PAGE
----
May to form new government after losing parliamentary majority

May to form new government after losing parliamentary majority

Labour under him polled 40 per cent of the vote, the highest for the party since 1970, and only slightly behind Ms May’s Tories.

Instead, the result means the Conservatives will need to rely on support from smaller parties to govern, with more instability and the chance of yet another early election. None of them were “Jeremy” or “Corbyn”. “The mandate she has got is lost Conservative seats, lost votes, lost support and lost confidence”, Labour leader Jeremy Corbyn said.

The loyalist and socially conservative party, the biggest in Northern Ireland, has drawn controversy for opposing same-sex marriage and any reform of the province’s strict abortion laws.

SNP leader and First Minister Nicola Sturgeon said it had been a disappointing night for her party, which lost seats to the Conservatives, Labour and the Liberal Democrats.

May called the election six weeks ago to secure a stronger mandate ahead of the negotiations in Brussels but landed up weakening the conservatives in Parliament. Please remember that respectful communication is the most effective. That could cheer opponents of a “hard Brexit” that would take Britain completely out of the single market and the customs union.

Mr Corbyn pointed to the three million votes gained by Labour – as well as seats gained across the UK.

Late in the campaign, Britain was hit by two terror attacks that killed 30 people in Manchester and London, temporarily shifting the focus onto security issues.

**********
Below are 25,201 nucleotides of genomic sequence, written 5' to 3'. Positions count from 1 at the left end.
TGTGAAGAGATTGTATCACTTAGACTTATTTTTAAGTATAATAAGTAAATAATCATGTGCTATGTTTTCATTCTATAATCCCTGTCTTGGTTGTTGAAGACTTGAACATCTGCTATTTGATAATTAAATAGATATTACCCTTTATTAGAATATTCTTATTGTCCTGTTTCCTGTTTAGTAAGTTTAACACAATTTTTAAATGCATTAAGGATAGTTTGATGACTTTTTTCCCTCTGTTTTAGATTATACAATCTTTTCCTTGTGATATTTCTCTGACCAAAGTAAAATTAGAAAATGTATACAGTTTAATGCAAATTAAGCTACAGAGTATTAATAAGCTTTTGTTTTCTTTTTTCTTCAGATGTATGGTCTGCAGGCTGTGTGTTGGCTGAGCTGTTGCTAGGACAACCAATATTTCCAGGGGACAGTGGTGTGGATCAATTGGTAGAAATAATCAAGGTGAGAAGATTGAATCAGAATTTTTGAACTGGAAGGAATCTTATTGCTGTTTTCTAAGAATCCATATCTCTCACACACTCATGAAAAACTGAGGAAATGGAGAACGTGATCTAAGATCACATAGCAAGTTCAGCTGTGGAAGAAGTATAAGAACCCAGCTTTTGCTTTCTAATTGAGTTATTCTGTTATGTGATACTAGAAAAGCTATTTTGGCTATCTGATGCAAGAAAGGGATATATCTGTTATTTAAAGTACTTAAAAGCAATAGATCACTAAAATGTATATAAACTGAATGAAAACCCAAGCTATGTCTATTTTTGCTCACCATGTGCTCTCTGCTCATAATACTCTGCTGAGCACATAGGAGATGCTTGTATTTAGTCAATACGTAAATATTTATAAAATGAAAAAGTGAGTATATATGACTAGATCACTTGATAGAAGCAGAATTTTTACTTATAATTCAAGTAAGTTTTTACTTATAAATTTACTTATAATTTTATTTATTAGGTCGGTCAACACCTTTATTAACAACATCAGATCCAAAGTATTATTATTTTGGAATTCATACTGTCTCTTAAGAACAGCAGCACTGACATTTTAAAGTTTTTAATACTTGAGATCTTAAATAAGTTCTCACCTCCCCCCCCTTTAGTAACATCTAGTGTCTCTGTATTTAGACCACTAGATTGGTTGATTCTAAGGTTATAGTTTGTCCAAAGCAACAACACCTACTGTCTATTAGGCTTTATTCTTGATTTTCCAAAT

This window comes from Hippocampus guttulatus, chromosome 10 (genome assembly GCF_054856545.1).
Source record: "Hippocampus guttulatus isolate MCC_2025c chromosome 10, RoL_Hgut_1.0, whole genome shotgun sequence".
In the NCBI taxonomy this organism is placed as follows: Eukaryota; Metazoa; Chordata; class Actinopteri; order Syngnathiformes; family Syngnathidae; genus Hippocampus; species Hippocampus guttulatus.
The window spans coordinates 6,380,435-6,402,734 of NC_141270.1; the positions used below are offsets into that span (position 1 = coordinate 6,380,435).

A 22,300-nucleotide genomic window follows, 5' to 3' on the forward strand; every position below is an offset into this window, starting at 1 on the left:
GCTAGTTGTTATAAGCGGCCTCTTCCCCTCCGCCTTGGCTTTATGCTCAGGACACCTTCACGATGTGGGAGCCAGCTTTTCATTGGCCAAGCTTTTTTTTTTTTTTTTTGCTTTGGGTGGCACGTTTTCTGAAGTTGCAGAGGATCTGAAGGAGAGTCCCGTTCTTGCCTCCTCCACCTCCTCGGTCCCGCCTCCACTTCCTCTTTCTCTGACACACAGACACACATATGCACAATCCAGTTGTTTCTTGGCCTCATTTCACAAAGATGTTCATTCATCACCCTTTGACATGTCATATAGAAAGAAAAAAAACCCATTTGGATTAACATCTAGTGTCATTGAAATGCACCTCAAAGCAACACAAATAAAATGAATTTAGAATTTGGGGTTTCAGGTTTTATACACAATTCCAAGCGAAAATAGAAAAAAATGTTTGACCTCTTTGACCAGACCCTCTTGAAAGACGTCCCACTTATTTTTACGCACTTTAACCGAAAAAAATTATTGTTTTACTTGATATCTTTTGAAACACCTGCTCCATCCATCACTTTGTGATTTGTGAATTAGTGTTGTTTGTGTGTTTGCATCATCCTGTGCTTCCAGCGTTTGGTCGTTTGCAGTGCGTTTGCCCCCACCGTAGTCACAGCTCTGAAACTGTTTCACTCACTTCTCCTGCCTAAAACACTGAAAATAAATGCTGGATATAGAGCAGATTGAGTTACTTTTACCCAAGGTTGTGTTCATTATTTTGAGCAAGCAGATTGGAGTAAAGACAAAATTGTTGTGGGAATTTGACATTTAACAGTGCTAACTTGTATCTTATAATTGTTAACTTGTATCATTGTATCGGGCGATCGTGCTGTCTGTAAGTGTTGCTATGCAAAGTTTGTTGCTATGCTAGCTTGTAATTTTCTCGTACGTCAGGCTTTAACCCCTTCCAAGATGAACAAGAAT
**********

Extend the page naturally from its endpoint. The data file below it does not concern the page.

May called the early election in hopes of getting an increased majority that could have strengthened her hand in Britain’s exit talks with the European Union, with negotiations beginning in 10 days, but she saw her majority evaporate completely.

There are 650 seats in the United Kingdom parliament, and to govern with a full majority, a party needs to win 326 seats.

‘I’m afraid we ran a pretty terrible campaign, ‘ Soubry said. “I don’t think Theresa May is a give up and go person”, Patrick Dunleavy, professor of political science and public policy at LSE, says.

Who will be prime minister? There was no landslide one way or the other, but at least one government minister has lost her seat.

“I don’t think that’s in the hearts and minds of Londoners at the minute, (not) almost as much as security is”, said Sheard, 22.

“She’s safe for the foreseeable future, people want her to get Brexit started”, a member of the government told TIME.